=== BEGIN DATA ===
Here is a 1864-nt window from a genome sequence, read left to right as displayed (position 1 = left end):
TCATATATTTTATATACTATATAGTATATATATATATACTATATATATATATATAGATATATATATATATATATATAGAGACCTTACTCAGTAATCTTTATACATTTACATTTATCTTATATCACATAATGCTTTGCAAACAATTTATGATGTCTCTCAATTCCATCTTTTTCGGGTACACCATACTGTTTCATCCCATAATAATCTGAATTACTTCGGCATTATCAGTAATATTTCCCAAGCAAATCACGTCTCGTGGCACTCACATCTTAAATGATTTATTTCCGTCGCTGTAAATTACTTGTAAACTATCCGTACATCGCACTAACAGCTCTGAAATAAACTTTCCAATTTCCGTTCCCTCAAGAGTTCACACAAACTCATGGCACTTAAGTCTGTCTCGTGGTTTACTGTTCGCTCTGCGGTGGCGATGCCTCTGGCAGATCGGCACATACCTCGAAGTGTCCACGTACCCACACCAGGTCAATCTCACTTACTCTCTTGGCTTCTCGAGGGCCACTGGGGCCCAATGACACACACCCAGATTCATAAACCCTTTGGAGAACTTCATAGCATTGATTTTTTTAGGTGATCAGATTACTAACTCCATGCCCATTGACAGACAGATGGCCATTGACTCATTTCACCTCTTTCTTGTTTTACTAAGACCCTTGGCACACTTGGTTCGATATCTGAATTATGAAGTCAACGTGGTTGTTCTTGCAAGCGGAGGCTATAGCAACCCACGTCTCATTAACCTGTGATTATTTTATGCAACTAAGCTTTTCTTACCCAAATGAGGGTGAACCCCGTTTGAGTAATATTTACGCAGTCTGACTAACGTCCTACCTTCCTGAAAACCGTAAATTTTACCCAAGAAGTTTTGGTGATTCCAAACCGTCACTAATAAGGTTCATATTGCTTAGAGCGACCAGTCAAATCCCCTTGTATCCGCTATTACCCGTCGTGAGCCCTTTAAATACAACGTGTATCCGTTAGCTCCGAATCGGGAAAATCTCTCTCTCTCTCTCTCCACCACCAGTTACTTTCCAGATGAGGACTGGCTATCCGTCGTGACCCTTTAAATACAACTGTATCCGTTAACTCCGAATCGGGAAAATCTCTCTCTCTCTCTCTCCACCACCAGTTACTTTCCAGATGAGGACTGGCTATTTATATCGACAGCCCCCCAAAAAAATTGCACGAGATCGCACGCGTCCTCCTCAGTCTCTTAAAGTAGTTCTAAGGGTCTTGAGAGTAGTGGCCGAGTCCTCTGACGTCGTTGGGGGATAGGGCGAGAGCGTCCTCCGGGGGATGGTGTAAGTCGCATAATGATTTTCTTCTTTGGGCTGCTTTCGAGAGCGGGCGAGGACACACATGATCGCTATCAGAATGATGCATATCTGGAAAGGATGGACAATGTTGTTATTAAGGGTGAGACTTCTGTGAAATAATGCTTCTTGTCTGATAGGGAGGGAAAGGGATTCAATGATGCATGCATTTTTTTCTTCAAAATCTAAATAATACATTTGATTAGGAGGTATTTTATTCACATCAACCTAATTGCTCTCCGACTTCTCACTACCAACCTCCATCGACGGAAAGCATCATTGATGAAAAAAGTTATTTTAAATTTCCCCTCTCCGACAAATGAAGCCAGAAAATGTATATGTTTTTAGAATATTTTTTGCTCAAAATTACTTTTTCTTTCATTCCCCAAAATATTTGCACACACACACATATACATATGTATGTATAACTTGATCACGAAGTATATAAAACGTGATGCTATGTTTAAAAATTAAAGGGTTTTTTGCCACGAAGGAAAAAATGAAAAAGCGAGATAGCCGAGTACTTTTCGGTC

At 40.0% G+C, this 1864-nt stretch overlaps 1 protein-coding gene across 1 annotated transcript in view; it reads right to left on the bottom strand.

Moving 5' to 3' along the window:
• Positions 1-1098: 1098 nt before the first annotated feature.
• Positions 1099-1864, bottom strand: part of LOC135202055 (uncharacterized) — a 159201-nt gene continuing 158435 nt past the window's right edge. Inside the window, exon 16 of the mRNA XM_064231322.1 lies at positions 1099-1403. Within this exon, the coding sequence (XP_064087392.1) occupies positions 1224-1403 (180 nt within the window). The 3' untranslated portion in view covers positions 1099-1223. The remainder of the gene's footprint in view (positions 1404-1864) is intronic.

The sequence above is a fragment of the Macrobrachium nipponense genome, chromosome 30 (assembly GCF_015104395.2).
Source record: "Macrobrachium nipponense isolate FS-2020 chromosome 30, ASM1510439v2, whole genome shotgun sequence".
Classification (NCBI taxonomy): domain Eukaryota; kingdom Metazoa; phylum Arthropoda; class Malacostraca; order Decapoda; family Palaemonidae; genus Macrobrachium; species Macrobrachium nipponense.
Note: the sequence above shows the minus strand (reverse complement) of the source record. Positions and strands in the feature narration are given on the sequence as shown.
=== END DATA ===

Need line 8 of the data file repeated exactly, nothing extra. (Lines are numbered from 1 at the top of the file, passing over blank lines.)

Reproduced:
Source record: "Macrobrachium nipponense isolate FS-2020 chromosome 30, ASM1510439v2, whole genome shotgun sequence".